GREENSBORO, N.C. — One day at a time. Those five words have, in many ways, become the mantra for those still dealing with the aftermath of a tornado that ripped through Greensboro three years ago. Many reflecting on a fateful day.
“I got a call from the city manager who said a tornado has hit,” Councilwoman Sharon Hightower said.
The councilwoman remembers driving through town and seeing the destruction. In fact, she couldn’t get to her home until the next day because of all the debris, trees, and power poles stretched across streets.
“It was horrible. I just remember it was pure chaos,” Hightower said.
More than a thousand homes and businesses were damaged or destroyed. The tornado knocked out power to thousands of homes. Schools and churches were ravaged by the giant twister.
“It was an area, first of all, that could not stand to be devastated,” Hightower said.
Many of those impacted were low-income families. Cathy Robinson lives in one of those neighborhoods.
“I wasn’t home when the storm hit. I was in Reidsville when it came through,” Robinson said.
She remembers driving home on dark streets, with trees and pieces of wood all over the road. She had no idea what she would be coming home to that night.
“I said, 'We probably lost everything, we will have to start all over,'” Robinson said.
The drive took what felt like hours. When she arrived, she saw her home, crumpled under a massive tree. The home she had lived in for more than a dozen years was gone.
“My heart sank,” Robinson said.
The damage and destruction stretched for miles. The tornado seemingly picking and choosing which houses to spare and which ones to target. In the days and weeks following the storm, countless homes were covered in tarps to keep out the rain.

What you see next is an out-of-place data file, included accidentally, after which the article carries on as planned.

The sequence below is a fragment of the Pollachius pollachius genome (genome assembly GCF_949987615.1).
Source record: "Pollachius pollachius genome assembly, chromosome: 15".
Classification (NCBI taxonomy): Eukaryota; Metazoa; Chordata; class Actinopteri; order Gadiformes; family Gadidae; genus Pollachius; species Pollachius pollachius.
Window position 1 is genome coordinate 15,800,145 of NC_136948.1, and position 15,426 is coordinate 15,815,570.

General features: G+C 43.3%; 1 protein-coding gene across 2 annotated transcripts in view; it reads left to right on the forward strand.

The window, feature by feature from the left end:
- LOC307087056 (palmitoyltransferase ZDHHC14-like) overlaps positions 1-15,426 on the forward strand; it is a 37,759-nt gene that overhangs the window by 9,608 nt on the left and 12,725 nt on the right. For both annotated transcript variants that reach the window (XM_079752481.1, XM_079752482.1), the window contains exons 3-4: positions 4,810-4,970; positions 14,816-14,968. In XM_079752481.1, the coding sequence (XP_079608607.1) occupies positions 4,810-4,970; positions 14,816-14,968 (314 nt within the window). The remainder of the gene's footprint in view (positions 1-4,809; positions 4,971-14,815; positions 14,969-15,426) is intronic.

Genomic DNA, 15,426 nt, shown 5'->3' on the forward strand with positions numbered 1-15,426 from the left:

“You would see homes on one street destroyed and one street down, everything seemed fine," Hightower said.
The cleanup would start the very next day as neighbors, friends, and families started the slow process of clearing trees and debris, so contractors could come in and make the necessary repairs.
The city and multiple agencies have repaired 53 homes, relocated 174 families, and provided rental/mortgage assistance to 161 families.
“We helped families any way we needed to help, whatever that was,” Hightower said.
More than $2 million was secured through donations, state, and federal aid. The money helped pay the insurance deductibles for 74 families to repair their homes. The city also assisted in the process to rebuild three homes and is rebuilding two more right now with plans to build more.
“It’s great that (city) is willing to help us,” Robinson said.
There is still more work to do as many homes are still littered with fallen trees or cement torn up while clearing tree trunks. The city is hoping to get most of it done by the beginning of next year.